Australia is undergoing yet another paternalistic and xenophobic discussion about Muslim women’s dress. This time, politicians have been arguing that the burqa (which is actually seldom worn by Australian Muslim women) should be banned. They say it poses a security threat. The Niqab (face covering) has been effectively banned from public galleries at the Australian parliament.
Prof Sahar Amer has shown that Western obsession with Muslim women’s veiling goes back to colonial fantasies (erotic fetish for The Other) and has turned into anxiety about difference and assimilation (fear of The Other).
Anthropology student, Pina Sadar, has charted the myriad of reasons why Muslim wear the hijab or headscarf and Islamic dress. Aside from religious reasons, “veiling” can be the outcome of other personal motives, including anti-capitalist rejection of women’s objectification. I found similar in my study of young Australian Muslim women in Melbourne. Regardless, this is a personal choice. Sadar writes: “Democratic discussions about veiling are welcome but ultimately the public needs to acknowledge a woman’s freedom to choose not only her own form of a dress but also to shape its meanings – whatever they may be.”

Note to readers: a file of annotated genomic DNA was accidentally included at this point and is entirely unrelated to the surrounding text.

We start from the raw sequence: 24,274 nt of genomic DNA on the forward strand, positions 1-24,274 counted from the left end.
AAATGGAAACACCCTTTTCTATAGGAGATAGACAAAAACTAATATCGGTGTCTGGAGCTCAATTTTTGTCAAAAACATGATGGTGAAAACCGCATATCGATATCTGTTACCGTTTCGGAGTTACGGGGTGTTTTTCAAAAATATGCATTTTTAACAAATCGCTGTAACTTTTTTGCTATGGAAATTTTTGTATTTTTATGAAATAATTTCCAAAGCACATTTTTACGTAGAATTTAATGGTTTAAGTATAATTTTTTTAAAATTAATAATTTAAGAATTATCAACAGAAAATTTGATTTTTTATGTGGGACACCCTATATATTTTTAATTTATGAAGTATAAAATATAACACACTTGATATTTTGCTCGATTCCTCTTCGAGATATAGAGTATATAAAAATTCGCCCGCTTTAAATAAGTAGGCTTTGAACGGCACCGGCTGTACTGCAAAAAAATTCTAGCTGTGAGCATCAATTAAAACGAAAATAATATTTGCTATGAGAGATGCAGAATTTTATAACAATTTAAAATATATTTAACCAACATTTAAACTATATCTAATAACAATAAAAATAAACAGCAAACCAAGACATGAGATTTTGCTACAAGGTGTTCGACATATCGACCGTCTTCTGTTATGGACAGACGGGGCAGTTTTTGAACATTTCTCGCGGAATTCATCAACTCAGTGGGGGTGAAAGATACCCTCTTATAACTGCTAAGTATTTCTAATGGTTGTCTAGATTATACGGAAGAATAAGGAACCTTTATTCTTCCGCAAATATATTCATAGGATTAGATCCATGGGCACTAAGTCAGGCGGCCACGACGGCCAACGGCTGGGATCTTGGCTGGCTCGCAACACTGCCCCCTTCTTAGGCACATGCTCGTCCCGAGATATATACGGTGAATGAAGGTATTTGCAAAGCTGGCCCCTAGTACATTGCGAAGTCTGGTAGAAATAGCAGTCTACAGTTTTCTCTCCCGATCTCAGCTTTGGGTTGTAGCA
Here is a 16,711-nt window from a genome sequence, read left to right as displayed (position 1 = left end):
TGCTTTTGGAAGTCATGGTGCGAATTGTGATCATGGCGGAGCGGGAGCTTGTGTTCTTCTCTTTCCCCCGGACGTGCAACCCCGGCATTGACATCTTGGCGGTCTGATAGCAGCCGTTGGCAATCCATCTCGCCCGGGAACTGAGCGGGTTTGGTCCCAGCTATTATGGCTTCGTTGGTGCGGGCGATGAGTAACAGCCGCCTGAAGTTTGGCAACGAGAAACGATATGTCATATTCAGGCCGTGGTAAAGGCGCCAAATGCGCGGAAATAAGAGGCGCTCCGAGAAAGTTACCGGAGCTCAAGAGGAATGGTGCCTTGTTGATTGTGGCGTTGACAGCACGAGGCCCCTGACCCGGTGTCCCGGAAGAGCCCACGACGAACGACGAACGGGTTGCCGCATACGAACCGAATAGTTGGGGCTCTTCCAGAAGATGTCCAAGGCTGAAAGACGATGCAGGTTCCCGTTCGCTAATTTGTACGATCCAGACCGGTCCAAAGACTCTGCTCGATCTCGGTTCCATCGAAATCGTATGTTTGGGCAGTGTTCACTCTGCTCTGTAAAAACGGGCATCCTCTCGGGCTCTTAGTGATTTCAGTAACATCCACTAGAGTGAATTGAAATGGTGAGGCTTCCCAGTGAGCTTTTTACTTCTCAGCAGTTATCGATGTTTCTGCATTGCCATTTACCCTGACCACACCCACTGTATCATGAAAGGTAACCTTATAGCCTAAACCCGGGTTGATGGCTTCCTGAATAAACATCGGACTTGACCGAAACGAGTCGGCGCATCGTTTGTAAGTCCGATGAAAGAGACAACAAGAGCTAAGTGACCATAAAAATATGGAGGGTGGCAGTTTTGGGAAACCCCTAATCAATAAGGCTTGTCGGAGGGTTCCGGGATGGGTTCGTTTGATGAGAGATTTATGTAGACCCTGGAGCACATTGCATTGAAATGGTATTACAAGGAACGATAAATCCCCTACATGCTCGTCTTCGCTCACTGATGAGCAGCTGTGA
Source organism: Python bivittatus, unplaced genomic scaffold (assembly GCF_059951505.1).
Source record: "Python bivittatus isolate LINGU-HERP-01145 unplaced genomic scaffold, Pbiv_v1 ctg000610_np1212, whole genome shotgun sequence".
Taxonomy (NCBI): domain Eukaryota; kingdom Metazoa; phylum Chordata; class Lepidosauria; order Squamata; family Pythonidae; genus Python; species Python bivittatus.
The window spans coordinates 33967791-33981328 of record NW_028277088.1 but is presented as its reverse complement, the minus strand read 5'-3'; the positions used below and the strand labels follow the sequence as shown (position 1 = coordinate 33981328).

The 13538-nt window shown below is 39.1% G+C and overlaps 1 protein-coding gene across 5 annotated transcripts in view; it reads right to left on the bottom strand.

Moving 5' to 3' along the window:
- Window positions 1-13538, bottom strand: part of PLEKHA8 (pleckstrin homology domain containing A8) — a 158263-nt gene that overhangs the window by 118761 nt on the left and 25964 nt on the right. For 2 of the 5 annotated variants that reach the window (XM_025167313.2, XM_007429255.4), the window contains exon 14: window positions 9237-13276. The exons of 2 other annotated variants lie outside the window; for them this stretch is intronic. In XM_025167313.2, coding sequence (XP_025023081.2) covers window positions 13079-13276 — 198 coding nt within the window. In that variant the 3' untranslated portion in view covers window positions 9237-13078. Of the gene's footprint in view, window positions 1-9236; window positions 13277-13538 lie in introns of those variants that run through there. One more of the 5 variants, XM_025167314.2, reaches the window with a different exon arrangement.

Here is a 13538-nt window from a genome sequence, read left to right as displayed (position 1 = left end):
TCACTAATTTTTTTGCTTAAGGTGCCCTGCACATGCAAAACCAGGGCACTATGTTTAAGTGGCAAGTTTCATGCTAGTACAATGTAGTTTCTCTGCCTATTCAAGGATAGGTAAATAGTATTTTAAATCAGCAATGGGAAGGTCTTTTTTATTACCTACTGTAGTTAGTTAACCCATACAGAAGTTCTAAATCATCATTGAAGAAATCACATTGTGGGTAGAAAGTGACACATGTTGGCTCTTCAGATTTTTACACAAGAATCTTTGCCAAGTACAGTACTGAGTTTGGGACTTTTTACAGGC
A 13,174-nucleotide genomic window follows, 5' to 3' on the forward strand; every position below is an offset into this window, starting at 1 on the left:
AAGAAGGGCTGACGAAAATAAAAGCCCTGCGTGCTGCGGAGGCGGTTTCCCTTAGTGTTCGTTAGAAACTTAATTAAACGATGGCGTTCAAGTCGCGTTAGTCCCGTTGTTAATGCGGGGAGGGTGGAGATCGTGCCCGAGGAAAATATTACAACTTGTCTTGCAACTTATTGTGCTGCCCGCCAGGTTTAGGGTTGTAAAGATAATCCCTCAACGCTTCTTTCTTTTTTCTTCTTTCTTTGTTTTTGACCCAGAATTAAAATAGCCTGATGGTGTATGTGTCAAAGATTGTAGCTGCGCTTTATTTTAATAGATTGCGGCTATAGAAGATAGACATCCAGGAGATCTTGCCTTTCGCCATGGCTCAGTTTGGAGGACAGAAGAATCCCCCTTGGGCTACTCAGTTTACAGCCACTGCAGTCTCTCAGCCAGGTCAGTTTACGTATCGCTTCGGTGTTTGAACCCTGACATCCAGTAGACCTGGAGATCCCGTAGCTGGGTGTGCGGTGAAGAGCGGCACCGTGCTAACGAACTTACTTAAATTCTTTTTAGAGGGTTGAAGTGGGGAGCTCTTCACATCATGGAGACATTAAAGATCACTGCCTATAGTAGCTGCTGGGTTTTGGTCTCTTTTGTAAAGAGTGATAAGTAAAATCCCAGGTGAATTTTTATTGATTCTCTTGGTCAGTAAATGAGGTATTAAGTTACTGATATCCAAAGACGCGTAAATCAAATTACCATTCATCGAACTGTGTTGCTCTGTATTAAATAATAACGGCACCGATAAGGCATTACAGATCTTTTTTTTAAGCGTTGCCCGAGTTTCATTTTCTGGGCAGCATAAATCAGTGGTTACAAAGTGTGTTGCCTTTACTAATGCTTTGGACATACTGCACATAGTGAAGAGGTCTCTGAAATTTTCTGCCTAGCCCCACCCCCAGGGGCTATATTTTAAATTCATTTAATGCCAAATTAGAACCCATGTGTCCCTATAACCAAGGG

Renae Barker, law lecturer, argues that impinging on Muslim personal liberties of a woman’s right to choose how she dresses is nothing but racist baiting by vocal politicians: “While some supporters of Islamic State may wear the burqa, it does not necessarily follow that the two issues are linked. The attempts by [minister & politicians] Nile, Bernardi and Lambie to draw a link are little more than a dog whistle to the frightened and intolerant.”
Read my work on Turkish women and the hijab.
Credit image Amer